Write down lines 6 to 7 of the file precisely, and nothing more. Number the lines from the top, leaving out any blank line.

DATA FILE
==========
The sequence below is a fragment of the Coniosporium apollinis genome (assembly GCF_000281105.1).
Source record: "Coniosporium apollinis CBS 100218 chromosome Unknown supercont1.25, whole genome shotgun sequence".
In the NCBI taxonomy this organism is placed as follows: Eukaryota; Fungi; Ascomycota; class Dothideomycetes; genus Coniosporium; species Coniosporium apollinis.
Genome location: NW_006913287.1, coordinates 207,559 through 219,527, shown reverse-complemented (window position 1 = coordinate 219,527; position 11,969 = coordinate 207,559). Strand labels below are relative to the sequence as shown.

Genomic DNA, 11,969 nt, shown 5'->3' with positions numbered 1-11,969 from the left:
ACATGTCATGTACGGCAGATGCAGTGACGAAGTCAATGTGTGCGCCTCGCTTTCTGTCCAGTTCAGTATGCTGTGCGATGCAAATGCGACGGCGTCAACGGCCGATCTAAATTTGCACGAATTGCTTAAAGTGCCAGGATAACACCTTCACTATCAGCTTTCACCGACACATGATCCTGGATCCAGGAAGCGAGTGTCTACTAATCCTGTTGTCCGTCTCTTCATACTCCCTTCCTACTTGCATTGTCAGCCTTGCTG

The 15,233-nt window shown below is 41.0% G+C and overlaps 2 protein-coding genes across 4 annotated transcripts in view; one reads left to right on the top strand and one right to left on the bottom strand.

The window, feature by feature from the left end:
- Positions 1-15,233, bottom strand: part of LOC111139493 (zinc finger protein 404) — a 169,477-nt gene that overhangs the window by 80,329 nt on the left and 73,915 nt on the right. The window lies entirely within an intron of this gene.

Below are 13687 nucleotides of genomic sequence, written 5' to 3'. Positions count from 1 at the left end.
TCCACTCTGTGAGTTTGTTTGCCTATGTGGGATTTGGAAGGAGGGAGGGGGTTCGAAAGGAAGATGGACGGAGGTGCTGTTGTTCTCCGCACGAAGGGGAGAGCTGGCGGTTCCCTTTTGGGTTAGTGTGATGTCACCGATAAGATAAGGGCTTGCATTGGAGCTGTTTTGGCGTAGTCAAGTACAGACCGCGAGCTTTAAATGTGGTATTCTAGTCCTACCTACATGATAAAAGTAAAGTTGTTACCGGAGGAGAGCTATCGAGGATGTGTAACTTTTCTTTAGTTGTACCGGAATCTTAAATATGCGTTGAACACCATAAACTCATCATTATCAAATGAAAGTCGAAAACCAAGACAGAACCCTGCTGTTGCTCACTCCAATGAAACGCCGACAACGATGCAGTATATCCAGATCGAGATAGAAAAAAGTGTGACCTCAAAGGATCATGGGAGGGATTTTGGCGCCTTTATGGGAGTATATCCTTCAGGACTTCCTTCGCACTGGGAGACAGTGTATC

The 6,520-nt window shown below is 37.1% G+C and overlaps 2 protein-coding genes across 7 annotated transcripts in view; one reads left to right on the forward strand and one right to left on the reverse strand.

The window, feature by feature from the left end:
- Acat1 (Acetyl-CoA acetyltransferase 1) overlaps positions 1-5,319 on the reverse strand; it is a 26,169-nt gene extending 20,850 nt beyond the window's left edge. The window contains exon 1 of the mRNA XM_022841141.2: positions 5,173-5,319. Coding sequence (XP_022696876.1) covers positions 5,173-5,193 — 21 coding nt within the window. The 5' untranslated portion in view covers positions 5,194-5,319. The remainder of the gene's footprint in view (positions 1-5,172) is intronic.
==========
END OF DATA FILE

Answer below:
ACATGTCATGTACGGCAGATGCAGTGACGAAGTCAATGTGTGCGCCTCGCTTTCTGTCCAGTTCAGTATGCTGTGCGATGCAAATGCGACGGCGTCAACGGCCGATCTAAATTTGCACGAATTGCTTAAAGTGCCAGGATAACACCTTCACTATCAGCTTTCACCGACACATGATCCTGGATCCAGGAAGCGAGTGTCTACTAATCCTGTTGTCCGTCTCTTCATACTCCCTTCCTACTTGCATTGTCAGCCTTGCTG

The 15,233-nt window shown below is 41.0% G+C and overlaps 2 protein-coding genes across 4 annotated transcripts in view; one reads left to right on the top strand and one right to left on the bottom strand.